U.S. Senate candidate Roy Moore has ducked a debate against his opponent Doug Jones ahead of the special election to replace the former seat of now-Attorney General Jeff Sessions.
WHNT-TV and AL.com invited both of the candidates to participate in a live, commercial-free debate. The Jones campaign accepted, but the Moore campaign declined.
The local news channel says it offered the Moore campaign six different date possibilities, but Moore refused every one of them. WHNT said that senatorial candidates should be held accountable, but Moore is neglecting that duty.
The Jones campaign responded to the dereliction, suggesting that Moore's woeful platform explains why the former judge won't appear on stage with him.
"Roy Moore has been hiding from the voters, from the media and from his record for weeks and now refuses to take the same stage with Doug in a debate," the Jones campaign told WHNT. "Doug has said repeatedly he was willing to debate Roy Moore anytime, anywhere, about Moore’s lack of support for Medicaid, Medicare, and the Children’s Health Insurance Program and about the more than $1 million Moore took from his foundation."
The Moore campaign responded to the slight, saying that the differences between the two candidates are already known by the voters:
While we appreciate the invitation from WHNT, the differences between the two candidates are crystal clear. Judge Roy Moore believes in cutting taxes. Doug Jones wants to raise your taxes. Judge Moore believes we should cut spending and balance the budget. Doug Jones believes in putting America in more debt. Judge Moore wants Obamacare repealed. Doug Jones wants to expand it. Judge Moore wants to rebuild the military. Doug Jones supported an administration that slashed our defense spending and put American security at risk. Judge Moore wants to secure our borders. Doug Jones wants open borders and supports amnesty. Judge Moore wants to protect our most vulnerable like our seniors and the unborn, but Doug Jones has spent his career defending violent criminals and he supports partial-birth abortion. There has never been a clearer choice: one candidate will stand up for Alabama and the other candidate will expand federal tyranny. Judge Moore will continue to take his message directly to the voters of Alabama.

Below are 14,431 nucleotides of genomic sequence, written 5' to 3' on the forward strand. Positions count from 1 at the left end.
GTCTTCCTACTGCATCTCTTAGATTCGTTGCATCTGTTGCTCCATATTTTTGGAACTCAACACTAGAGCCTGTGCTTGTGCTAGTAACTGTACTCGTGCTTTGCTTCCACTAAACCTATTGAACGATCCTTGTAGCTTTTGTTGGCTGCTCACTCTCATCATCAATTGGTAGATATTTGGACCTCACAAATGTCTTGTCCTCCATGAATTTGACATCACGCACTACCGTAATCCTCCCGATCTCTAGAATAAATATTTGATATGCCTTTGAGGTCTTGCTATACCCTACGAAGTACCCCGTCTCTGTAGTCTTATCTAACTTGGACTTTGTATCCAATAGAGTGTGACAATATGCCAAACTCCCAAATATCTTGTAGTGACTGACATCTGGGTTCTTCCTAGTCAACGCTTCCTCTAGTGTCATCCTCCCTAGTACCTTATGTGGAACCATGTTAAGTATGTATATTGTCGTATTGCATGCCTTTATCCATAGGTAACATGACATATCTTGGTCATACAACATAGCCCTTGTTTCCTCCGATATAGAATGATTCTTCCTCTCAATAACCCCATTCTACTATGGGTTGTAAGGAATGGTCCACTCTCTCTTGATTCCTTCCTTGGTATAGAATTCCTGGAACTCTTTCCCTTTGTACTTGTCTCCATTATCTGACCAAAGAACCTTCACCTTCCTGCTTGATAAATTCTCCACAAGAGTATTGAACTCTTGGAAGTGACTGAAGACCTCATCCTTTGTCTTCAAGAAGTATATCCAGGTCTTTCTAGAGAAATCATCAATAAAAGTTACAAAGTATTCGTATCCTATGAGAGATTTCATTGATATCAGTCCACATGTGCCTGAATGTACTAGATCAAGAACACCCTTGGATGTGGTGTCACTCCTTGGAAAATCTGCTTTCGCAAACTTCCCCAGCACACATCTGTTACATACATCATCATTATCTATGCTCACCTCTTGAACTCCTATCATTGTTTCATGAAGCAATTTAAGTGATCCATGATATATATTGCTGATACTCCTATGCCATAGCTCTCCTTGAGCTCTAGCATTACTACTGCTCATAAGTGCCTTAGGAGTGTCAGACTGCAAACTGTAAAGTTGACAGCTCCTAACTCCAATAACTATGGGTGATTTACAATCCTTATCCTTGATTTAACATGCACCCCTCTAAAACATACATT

In turn, the Jones camp responded to this statement by calling Moore an "embarrassment" and "bad for Alabama."
"Roy Moore is an embarrassment and bad for Alabama," the Jones campaign said. "He continues to peddle lies, tries to divide people, and refuses to answer questions about everyday issues affecting Alabamians."
Moore won the Republican Senate primary runoff in September against interim Senator Luther Strange. Moore was backed by former Trump Chief Strategist Steve Bannon.
Moore was twice removed as the Chief Justice of the Alabama Supreme Court. The first time was in 2003, after he refused to take down a monument of the Ten Commandments in front of the Alabama Judicial Building, despite an order from a federal court. The second time was in 2016, when he instructed his probate judges not to issue same-sex marriage licenses after the U.S. Supreme Court had declared them constitutional.
Last year, Moore implied that the September 11 attacks were a punishment from God because Americans have moved away from religion. He was also an early and consistent voice in the Birther conspiracy movement, often insisting that former President Barack Obama is secretly a Muslim.